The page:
The objective of this manuscript was to describe our initial experience with sentinel lymph node (SLN) injections and mapping in women with a preoperative diagnosis of grade 1 endometrial cancer and to determine the sensitivity of this technique in an effort to suggest a new treatment algorithm for women presenting with grade 1 disease on endometrial biopsy or dilatation and curettage.

METHODS

A prospective, non-randomized study of women presenting with a preoperative diagnosis of endometrial cancer with clinical stage I disease was conducted. This study reports on the subset of patients with preoperative grade 1 endometrioid adenocarcinoma. Other inclusion criteria included the following: a performance status of 0, 1, 2, or 3 by the Gynecologic Oncology Group criteria; and patients agreed to undergo total hysterectomy, removal of both adnexae, and bilateral regional lymphadenectomy via laparotomy or laparoscopy. For the purposes of this report, we defined any blue or hot node that was identified and confirmed by pathology in either the right or left pelvic or paraaortic retroperitoneum as a detected SLN. The study was approved by our Institutional Review Board and all patients signed an approved informed consent. Standard statistical methods were used when appropriate.

Lymphoscintigraphy

Preoperative lymphoscintigraphy was obtained following injection of 0.1–0.5 mci radiolabeled filtered (0.22 millipore filter) Tc99 microsulfur colloid in 0.1–0.5ml volume. This was injected using a 27-gauge Potocky® needle (Cooper Surgical, Trumbull, CT) into the stroma of the cervix at the 3 and 9 o’clock positions by a member of the gynecology service with the assistance of a member from the nuclear medicine department. The injection was prepared by the nuclear medicine department, which also disposed of the syringe and other materials. The injection of radioisotope and lymphoscintigram were performed either the morning of or day prior to surgery, depending on the attending’s and patient’s preference. A preoperative lymphoscintigram was obtained after the injection, and 2 series of pictures were taken— immediate “dynamic images” and subsequent “static images” to localize the nodes. Patients spent approximately 1 hour in the nuclear medicine department.

Blue Dye

The injection of blue dye into the cervix was performed in the operating room at the time of the examination under anesthesia. A spinal needle was used to inject a total of 2 cc of isosulfan (Lymphazurin® 1%, Tyco Healthcare, Norwak, CT) or methylene blue dye (Methylene Blue 1%, American Regent, Inc. Shirley, NY) into the cervical stroma at the 3 and 9 o’clock positions (Figure 1). Each injection was 1 cc. After the cervical injection of blue dye, the patient was prepped and draped in the usual sterile fashion. The procedure was continued as planned either through laparoscopy or laparotomy. For patients enrolled in the second half of the study cohort, 2 additional blue dye injections into the fundus were added—1 cc in the anterior mid fundus and 1 cc in the posterior mid fundus using a 22-gauge 36-cm Nezhat-Dorsey aspiration/injection laparoscopic needle (Davol, Inc. Cranston, RI) (Figure 2). The SLN identification and removal was performed first after obtaining the pelvic washings. The completion lymphadenectomy was performed either prior to or after the hysterectomy.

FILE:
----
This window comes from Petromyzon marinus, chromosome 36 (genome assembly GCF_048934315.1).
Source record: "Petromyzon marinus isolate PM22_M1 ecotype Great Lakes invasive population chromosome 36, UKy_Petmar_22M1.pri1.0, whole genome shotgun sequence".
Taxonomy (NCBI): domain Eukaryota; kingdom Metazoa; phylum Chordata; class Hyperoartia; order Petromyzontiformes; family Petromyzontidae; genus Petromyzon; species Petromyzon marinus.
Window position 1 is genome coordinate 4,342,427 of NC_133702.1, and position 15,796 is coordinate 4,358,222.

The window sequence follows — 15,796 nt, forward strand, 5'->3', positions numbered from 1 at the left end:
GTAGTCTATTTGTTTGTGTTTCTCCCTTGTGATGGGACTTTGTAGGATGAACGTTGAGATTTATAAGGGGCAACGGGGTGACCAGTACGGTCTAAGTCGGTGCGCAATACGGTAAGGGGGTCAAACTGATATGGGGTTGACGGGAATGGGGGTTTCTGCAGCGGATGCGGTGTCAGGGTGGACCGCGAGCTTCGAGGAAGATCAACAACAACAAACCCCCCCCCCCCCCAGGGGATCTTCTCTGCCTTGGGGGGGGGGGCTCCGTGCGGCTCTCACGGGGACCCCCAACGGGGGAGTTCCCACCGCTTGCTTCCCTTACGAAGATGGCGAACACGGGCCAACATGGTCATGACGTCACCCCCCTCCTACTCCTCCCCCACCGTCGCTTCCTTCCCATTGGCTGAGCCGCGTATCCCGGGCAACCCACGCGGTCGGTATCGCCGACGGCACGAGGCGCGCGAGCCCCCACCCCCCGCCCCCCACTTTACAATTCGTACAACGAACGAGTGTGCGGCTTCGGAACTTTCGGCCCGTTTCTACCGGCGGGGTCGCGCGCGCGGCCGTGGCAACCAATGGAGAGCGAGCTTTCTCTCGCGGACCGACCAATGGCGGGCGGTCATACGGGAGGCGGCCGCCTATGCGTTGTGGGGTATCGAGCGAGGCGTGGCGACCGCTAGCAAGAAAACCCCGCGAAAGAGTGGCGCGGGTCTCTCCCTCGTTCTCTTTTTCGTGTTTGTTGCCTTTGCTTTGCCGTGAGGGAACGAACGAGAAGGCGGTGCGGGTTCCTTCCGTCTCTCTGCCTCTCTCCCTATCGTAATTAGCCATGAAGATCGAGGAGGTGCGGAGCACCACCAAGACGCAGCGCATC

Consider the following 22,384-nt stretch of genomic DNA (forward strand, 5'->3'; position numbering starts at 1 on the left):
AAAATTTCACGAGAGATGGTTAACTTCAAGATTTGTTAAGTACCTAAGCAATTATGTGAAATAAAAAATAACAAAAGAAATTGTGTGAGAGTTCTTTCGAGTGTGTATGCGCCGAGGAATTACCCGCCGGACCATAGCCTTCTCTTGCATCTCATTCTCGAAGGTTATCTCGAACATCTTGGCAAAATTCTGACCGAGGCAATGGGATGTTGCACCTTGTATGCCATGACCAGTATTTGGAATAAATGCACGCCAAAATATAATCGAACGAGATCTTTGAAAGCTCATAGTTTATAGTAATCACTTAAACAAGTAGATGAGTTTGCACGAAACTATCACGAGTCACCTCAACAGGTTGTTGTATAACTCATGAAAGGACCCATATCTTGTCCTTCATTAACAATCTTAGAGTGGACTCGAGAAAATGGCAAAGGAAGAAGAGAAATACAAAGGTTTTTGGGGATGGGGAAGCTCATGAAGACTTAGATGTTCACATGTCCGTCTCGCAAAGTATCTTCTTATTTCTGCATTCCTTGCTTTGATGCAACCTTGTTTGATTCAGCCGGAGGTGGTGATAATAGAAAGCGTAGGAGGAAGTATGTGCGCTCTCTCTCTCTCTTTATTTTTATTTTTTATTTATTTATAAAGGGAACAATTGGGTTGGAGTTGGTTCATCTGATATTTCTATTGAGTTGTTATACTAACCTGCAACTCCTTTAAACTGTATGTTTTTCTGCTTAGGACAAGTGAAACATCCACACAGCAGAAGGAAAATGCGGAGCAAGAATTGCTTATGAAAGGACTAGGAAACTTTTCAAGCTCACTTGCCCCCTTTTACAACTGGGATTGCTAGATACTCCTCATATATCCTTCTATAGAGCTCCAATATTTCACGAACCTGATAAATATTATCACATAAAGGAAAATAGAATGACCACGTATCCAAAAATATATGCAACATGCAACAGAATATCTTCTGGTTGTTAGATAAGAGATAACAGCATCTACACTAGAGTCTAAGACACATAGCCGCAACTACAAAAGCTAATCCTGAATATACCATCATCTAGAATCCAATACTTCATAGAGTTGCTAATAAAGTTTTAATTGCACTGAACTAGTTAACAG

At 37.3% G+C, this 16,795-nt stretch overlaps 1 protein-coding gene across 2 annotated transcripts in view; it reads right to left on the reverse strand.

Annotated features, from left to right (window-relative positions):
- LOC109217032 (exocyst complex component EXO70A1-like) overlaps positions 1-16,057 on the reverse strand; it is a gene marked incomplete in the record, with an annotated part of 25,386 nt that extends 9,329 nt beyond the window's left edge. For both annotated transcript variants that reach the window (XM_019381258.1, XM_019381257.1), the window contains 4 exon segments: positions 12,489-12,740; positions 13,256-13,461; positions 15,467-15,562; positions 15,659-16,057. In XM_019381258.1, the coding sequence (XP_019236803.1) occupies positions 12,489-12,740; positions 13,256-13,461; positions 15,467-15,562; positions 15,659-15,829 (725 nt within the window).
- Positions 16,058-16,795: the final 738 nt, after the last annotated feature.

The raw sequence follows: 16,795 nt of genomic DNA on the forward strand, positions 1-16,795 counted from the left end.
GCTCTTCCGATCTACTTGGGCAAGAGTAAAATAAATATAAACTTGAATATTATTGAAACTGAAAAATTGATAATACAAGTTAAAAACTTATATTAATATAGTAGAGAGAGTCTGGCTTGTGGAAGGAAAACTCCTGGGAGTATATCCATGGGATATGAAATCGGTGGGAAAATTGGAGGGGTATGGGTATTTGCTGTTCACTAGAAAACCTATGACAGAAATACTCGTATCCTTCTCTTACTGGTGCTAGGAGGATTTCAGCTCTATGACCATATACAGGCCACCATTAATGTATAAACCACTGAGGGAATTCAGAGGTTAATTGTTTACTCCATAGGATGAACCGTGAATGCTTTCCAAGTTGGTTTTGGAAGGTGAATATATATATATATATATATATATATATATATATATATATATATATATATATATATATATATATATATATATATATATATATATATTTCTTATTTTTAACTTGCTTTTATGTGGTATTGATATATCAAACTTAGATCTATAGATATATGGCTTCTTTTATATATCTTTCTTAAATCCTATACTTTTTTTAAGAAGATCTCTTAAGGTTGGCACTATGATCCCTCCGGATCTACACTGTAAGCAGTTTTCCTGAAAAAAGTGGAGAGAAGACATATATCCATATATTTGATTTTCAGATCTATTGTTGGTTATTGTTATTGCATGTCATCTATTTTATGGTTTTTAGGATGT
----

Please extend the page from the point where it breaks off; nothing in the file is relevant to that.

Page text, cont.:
Figure 1
Blue dye injection into the cervix under anesthesia at the 3 and 9 o’clock positions (1 cc each). Tc99m was injected in a similar manner by a member of the nuclear medicine department the day prior to or the morning of surgery.
Figure 2
Laparoscopic fundal injection with 1 cc blue dye in the mid anterior aspect of the fundus using a 22-gauge 36cm Nezhat-Dorsey aspiration/injection laparoscopic needle (Davol, Inc. Cranston, RI) introduced via the suprapubic port. A second injection was ...

Intraoperative Mapping

A handheld gamma probe was used to record counts and detect “hot” nodes, defined as nodes with counts detected after background quenching (for laparoscopic cases we used a 10-mm C-Trak® probe by Care Wise Medical Products, Morgan Hill, CA). Blue nodes were detected with the naked eye. The SLN(s) that were identified were labeled as “hot” and/or “ blue”. The anatomic location of the node(s) and counts (ex vivo) were recorded on a standardized data collection sheet. In addition, a post-excision bed count of each lymphatic basin was recorded after removal of the SLN(s) in each basin. The SLNs were not sent for a frozen-section analysis on a routine basis. Following the identification of the SLN(s), a bilateral pelvic and paraaortic node dissection was performed. The paraaortic node dissection was limited to the vicinity of insertion of the right ovarian vein into the vena cava on the right side and the vicinity of the inferior mesenteric artery on the left side. Lymph nodes from the lymphadenectomy were anatomically labeled as right or left: external iliac, internal iliac, obturator, common iliac, and paraaortic. It should be noted that the proximal obturator nodes and the internal iliac nodes are anatomically difficult to distinguish and frequently overlap. The assignment of SLN to internal iliac versus obturator was left up to the surgeon removing the SLN, but in general, proximal obturator nodes overlying the internal iliac vessels were considered internal iliac and the more distal obturator nodes ventral to or surrounding the obturator nerve were considered obturator.